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How Should the Story of Revolution Be Told?

UK scholar Helen Rappaport combines thorough scholarship with the stylistic grace of a novelist, and the result is a riveting tale of the Russian Revolution that’s difficult to put down.


Caught in the Revolution: Petrograd, Russia, 1917 - A World on the Edge

Publisher: St. Martin's Press
Length: 464 pages
Author: Helen Rappaport
Price: $27.99
Format: Hardcover
Publication date: 2017-02
Amazon

As the centenary of the Russian Revolution unfolds, its treatment in literary and historical discourse intensifies. Its latest generation of chroniclers have a daunting task, as they struggle to find something new to say about one of the most fraught and heavily debated events of the past century; one that’s already produced countless books and studies, both favourable and opposed to the guiding principles of that Revolution.

Caught in the Revolution is UK scholar Helen Rappaport’s contribution to the flood of works on the topic. It tells the story of the Revolution from the perspective of foreign observers: diplomatic staff, bank tellers, journalists, nurses and others who found themselves caught in the middle of the historic events in 1917 Petrograd. Drawing on diary and correspondence excerpts from these American, British and French observers she chronicles what the Revolution looked like to western observers who lived through it. Beginning in the dying days of the Tsarist Romanov dynasty, she weaves their stories together through the protests of early 1917 and February Revolution (which saw the Tsar abdicate and a provisional government formed), the intensified organizing of the Bolsheviks under Lenin and their efforts to destabilize the provisional government that summer, and the Bolsheviks’ final seizure of power in the October Revolution.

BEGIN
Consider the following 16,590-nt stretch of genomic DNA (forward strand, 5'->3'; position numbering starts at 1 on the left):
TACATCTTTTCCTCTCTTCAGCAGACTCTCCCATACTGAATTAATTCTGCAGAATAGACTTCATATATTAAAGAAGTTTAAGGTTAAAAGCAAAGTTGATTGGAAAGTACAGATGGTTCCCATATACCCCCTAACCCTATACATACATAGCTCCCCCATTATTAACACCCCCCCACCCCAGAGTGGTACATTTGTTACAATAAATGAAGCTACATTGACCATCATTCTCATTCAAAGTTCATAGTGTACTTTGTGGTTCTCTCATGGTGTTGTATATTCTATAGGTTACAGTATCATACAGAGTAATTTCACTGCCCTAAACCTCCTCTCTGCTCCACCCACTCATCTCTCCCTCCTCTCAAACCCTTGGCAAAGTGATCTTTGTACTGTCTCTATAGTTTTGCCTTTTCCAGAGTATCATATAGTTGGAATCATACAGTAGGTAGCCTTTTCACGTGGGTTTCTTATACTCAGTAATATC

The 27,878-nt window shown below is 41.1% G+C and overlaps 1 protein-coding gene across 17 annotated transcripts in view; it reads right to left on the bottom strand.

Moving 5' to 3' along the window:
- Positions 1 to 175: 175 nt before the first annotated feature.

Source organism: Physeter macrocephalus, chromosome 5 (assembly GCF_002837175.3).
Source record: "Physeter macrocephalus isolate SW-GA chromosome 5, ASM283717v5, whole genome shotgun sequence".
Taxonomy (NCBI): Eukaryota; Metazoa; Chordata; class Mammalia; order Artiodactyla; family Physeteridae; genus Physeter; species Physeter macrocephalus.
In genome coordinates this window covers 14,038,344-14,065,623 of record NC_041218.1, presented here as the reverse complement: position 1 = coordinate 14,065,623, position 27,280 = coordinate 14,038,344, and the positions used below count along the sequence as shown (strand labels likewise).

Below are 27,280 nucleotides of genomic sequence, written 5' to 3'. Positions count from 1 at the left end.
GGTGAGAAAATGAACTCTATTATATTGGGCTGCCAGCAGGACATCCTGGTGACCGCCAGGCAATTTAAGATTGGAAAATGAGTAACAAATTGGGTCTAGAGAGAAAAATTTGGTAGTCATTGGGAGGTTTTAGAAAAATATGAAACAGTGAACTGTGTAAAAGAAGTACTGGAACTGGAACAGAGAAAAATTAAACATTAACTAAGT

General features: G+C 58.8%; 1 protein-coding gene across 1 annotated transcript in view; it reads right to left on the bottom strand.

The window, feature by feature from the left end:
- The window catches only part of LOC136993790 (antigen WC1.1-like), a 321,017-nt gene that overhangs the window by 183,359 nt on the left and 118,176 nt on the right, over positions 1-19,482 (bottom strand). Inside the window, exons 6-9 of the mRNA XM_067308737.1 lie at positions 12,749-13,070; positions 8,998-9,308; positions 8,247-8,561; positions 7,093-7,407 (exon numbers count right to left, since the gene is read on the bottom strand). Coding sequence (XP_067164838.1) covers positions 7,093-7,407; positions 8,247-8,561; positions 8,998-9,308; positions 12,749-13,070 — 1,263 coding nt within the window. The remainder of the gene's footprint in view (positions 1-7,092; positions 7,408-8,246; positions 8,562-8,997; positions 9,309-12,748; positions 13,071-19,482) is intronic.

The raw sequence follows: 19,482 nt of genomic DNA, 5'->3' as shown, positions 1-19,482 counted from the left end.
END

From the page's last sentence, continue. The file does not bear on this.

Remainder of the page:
The chronicle is a riveting one, full of suspense, action, horror. The reader feels the tension in the streets as the hours pass and the slowly gathering storm takes shape; feels the nerve-wracking terror of armed gangs roaming the streets and storming the hotels and palaces. The ex-pats often had much less warning than their Russian neighbours about what was coming; two American bank employees were in the middle of trying to move apartments when their carriages got swept up in the masses storming toward the Winter Palace as the Bolsheviks began their final assault. Rappaport combines thorough scholarship with the stylistic grace of a novelist, and the result is a riveting tale that’s difficult to put down.

But the book is notable also for what is omitted. The revolution, as observed by ex-pat eyewitnesses, comes across as a chaotic orgy of spontaneous violence. There is nothing here of the very deliberate organizing which went on for months beforehand; the tireless meetings and strategizing among the revolution’s political leadership; nor the years of planning and practice that preceded 1917. Take the revolt of the army during the February revolution, for example. From an eyewitness perspective, it appears as though Russia’s soldiers simply decided, out of the chivalrous goodness of their hearts, to disobey orders to shoot civilians and instead turned on their own officers. No doubt some did. But this telling of the tale eschews the intense organizing work that revolutionary organizers did among the military beforehand, sowing the seeds of doubt and question among the rank and file which contributed in no small way toward propelling them onto the side of the proletariat in the heat of the moment.